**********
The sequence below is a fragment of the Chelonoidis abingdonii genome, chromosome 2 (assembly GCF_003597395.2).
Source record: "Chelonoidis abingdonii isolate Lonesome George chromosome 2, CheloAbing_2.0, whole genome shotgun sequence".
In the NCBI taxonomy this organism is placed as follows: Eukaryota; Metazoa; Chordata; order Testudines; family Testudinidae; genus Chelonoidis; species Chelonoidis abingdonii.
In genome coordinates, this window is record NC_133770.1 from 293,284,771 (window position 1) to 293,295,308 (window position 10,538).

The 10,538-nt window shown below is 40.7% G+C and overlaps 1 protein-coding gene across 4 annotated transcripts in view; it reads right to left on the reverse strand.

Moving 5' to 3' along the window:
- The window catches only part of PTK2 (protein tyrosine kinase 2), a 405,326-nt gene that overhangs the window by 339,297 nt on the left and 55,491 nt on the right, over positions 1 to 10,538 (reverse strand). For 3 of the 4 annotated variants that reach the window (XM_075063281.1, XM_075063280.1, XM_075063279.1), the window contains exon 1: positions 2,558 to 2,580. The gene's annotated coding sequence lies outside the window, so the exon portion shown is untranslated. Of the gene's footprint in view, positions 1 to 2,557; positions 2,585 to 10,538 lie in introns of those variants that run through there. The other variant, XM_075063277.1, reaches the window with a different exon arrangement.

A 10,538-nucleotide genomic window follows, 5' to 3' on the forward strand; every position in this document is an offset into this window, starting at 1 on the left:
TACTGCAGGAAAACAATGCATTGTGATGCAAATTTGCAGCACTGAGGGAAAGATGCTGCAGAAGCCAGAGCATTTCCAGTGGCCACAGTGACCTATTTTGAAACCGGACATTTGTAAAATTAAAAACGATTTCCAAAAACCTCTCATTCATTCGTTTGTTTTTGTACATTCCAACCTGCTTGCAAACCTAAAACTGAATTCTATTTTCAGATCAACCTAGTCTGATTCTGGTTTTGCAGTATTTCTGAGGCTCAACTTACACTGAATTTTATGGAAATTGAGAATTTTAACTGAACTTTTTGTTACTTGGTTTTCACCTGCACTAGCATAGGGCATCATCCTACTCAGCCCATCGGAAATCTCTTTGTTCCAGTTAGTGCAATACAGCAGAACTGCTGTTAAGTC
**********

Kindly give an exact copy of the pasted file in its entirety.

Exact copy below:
The sequence below is a fragment of the Chelonoidis abingdonii genome, chromosome 2 (assembly GCF_003597395.2).
Source record: "Chelonoidis abingdonii isolate Lonesome George chromosome 2, CheloAbing_2.0, whole genome shotgun sequence".
In the NCBI taxonomy this organism is placed as follows: Eukaryota; Metazoa; Chordata; order Testudines; family Testudinidae; genus Chelonoidis; species Chelonoidis abingdonii.
In genome coordinates, this window is record NC_133770.1 from 293,284,771 (window position 1) to 293,295,308 (window position 10,538).

The 10,538-nt window shown below is 40.7% G+C and overlaps 1 protein-coding gene across 4 annotated transcripts in view; it reads right to left on the reverse strand.

Moving 5' to 3' along the window:
- The window catches only part of PTK2 (protein tyrosine kinase 2), a 405,326-nt gene that overhangs the window by 339,297 nt on the left and 55,491 nt on the right, over positions 1 to 10,538 (reverse strand). For 3 of the 4 annotated variants that reach the window (XM_075063281.1, XM_075063280.1, XM_075063279.1), the window contains exon 1: positions 2,558 to 2,580. The gene's annotated coding sequence lies outside the window, so the exon portion shown is untranslated. Of the gene's footprint in view, positions 1 to 2,557; positions 2,585 to 10,538 lie in introns of those variants that run through there. The other variant, XM_075063277.1, reaches the window with a different exon arrangement.

A 10,538-nucleotide genomic window follows, 5' to 3' on the forward strand; every position in this document is an offset into this window, starting at 1 on the left:
TACTGCAGGAAAACAATGCATTGTGATGCAAATTTGCAGCACTGAGGGAAAGATGCTGCAGAAGCCAGAGCATTTCCAGTGGCCACAGTGACCTATTTTGAAACCGGACATTTGTAAAATTAAAAACGATTTCCAAAAACCTCTCATTCATTCGTTTGTTTTTGTACATTCCAACCTGCTTGCAAACCTAAAACTGAATTCTATTTTCAGATCAACCTAGTCTGATTCTGGTTTTGCAGTATTTCTGAGGCTCAACTTACACTGAATTTTATGGAAATTGAGAATTTTAACTGAACTTTTTGTTACTTGGTTTTCACCTGCACTAGCATAGGGCATCATCCTACTCAGCCCATCGGAAATCTCTTTGTTCCAGTTAGTGCAATACAGCAGAACTGCTGTTAAGTC